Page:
Breathe to Relieve Stress

Feelings come and go like clouds in a windy sky. Conscious breathing is my anchor. -Thích Nhất Hạnh

Stress is a modern epidemic that has become the root of many diseases in the body. The good news is that we can makes lifestyle changes to help our body become better equipped for dealing with stress. Stress isn’t going anywhere and resisting it isn’t helping either. Why not instead, help your body transform it from the inside out? Today, I’ll share a few different techniques for you to try, so you can find one that works for you.

Essentially, pranayama (breathing) practices work on the “vital energy body” (pranamaya kosha). These simple practices energize and balance different pranas, or energy pathways, within the body and mind. These three breathing techniques specifically are a great way to calm the nervous system and take you from flight, fight, freeze (sympathetic nervous system) to rest and restore (parasympathetic nervous system). Even practicing for only a few minutes a day can be beneficial for reducing stress. So, here they are:

1. Ujjayi Pranayama

Sit comfortably, close your eyes and begin to bring awareness to the breath. First notice the breath moving in and out of the nostrils, then after a few minutes bring awareness to the throat. Imagine and feel the breath being drawn in and out through the throat. The breath will naturally become rhythmic and calm. Partially close the glottis at the back of the throat to produce a slight sound and continue taking deep breaths. The sound should only be audible to you.

Ujjayi has the ability to heat the body, soothe the nervous system and calm the mind. It can also slow the heart rate or relieve insomnia. The audible sound that comes with ujjayi breath can give you something to further focus on as you breathe.

2. Anulom Vilom Pranayama (or alternate nostril breathing)

Sit comfortably in a meditative position and close the eyes. Bring the right hand in front of the face and rest the index and middle fingers on your eyebrow center. Place the thumb close to the right nostril and the ring finger close to the left nostril. If you are left handed, bring the left hand to the face and place the thumb close to the left nostril and the ring finger close to the right nostril. Gently close the right nostril with your thumb (or ring finger) and inhale slowly through the left nostril. After a deep inhalation, close the left nostril with your ring finger (or thumb) and release the thumb from the right nostril. Exhale slowly through the right nostril and inhale slowly through the right nostril. Close the right nostril with the thumb, release the ring finger from the left nostril and exhale gently through the left nostril. This completes one round. Continue this alternate nostril breathing pattern without strain. Bring awareness to equal inhalation and exhalation.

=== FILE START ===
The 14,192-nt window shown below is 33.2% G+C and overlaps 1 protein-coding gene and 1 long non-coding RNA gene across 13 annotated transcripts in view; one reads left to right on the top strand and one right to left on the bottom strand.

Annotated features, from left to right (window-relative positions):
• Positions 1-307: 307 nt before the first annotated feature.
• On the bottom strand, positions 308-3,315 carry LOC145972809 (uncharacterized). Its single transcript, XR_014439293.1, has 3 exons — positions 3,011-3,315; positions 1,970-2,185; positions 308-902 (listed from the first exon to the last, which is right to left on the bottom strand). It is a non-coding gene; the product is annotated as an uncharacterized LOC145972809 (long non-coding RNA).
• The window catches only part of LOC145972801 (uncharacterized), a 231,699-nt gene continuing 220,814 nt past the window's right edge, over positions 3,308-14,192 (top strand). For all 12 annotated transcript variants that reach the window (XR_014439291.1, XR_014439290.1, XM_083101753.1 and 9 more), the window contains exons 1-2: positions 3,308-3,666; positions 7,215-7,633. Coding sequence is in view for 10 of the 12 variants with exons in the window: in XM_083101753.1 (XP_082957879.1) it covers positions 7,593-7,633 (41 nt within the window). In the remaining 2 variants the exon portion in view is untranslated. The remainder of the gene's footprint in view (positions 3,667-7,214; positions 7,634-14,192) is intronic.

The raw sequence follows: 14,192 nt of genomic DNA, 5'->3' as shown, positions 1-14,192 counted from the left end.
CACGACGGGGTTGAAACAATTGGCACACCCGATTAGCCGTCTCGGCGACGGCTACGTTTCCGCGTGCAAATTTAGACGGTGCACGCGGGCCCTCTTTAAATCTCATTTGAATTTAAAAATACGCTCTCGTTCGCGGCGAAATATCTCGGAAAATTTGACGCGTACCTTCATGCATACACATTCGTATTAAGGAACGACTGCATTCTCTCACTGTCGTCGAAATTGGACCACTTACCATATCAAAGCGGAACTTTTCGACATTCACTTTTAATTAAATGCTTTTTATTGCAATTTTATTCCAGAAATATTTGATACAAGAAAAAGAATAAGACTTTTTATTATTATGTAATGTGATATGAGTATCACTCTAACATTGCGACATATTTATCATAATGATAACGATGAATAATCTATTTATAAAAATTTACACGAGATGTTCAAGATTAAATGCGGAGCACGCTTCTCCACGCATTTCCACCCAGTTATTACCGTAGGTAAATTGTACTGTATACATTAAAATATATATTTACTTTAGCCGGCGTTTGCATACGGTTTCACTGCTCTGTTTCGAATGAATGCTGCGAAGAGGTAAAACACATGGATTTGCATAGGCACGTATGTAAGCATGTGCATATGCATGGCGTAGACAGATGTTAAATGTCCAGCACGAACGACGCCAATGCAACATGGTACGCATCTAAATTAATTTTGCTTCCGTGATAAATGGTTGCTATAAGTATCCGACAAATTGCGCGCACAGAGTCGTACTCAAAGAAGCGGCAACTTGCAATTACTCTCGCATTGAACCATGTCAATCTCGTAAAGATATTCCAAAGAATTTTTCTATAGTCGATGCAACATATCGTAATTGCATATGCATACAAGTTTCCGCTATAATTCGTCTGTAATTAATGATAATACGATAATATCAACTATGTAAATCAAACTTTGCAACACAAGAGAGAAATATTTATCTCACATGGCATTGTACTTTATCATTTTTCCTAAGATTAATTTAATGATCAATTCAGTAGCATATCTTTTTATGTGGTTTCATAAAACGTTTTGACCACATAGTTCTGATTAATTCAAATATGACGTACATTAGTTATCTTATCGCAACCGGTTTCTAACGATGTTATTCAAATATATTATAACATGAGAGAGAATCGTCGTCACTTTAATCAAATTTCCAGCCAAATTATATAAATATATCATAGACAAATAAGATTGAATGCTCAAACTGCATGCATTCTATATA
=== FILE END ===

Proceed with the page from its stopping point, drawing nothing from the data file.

Do not practice when nasal passages are blocked for any reason. Alternate nostril breathing balances the breath and the activity of the two brain hemispheres. It’s calming and benefits people suffering from stress related disorders. When practiced for an extended period, it can help people with respiratory conditions. It has also been shown to have a powerful impact on hormone regulation.

3. Bhramari Pranayama ( or humming bee breath)

Sit comfortably, close the eyes and relax the whole body. Keep the lips closed and the teeth slightly separated throughout the practice. Gently bend the elbows and bring the hands to the ears. Use the index or middle finger to plug the ears or press into the flaps of the ears to avoid inserting the fingers. Bring your awareness to the space between the eyebrows. Inhale through the nose and exhale slowly while making a deep, steady humming sound like a bee. The humming should be smooth, even and continuous for the duration of the exhalation. You will feel a gentle vibration with the sound. Release the hands during the inhalation or keep them in place on the ears throughout the practice.

Bhramari relieves stress, anxiety and insomnia. It boosts the body’s self-healing capacity and improves the voice. It also induces a meditative state by harmonizing the mind and directing awareness inward. The vibration and the sound of humming soothes the mind and the nervous system.

I challenge you to commit to doing one of these 5 days in a row for 5 minutes a day and see if you notice a difference in your stress level! Let me know how it goes.

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